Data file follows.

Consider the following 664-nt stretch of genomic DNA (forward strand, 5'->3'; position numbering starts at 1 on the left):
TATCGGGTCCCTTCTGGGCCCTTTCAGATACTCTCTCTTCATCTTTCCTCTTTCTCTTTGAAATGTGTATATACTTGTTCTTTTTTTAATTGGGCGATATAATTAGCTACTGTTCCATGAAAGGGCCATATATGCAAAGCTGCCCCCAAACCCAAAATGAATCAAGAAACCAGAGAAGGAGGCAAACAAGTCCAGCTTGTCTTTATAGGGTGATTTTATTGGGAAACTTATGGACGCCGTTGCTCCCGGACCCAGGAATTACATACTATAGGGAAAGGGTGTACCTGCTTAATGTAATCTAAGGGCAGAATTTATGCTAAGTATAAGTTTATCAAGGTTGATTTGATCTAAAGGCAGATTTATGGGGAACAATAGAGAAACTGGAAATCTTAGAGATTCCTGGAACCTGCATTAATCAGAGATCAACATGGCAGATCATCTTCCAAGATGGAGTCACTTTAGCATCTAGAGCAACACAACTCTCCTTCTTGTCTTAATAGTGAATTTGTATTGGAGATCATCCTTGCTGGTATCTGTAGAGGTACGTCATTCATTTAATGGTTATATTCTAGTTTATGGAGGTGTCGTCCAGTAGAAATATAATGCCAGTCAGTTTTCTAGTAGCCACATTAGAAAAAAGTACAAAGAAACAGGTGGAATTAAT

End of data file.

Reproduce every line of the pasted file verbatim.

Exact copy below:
Consider the following 664-nt stretch of genomic DNA (forward strand, 5'->3'; position numbering starts at 1 on the left):
TATCGGGTCCCTTCTGGGCCCTTTCAGATACTCTCTCTTCATCTTTCCTCTTTCTCTTTGAAATGTGTATATACTTGTTCTTTTTTTAATTGGGCGATATAATTAGCTACTGTTCCATGAAAGGGCCATATATGCAAAGCTGCCCCCAAACCCAAAATGAATCAAGAAACCAGAGAAGGAGGCAAACAAGTCCAGCTTGTCTTTATAGGGTGATTTTATTGGGAAACTTATGGACGCCGTTGCTCCCGGACCCAGGAATTACATACTATAGGGAAAGGGTGTACCTGCTTAATGTAATCTAAGGGCAGAATTTATGCTAAGTATAAGTTTATCAAGGTTGATTTGATCTAAAGGCAGATTTATGGGGAACAATAGAGAAACTGGAAATCTTAGAGATTCCTGGAACCTGCATTAATCAGAGATCAACATGGCAGATCATCTTCCAAGATGGAGTCACTTTAGCATCTAGAGCAACACAACTCTCCTTCTTGTCTTAATAGTGAATTTGTATTGGAGATCATCCTTGCTGGTATCTGTAGAGGTACGTCATTCATTTAATGGTTATATTCTAGTTTATGGAGGTGTCGTCCAGTAGAAATATAATGCCAGTCAGTTTTCTAGTAGCCACATTAGAAAAAAGTACAAAGAAACAGGTGGAATTAAT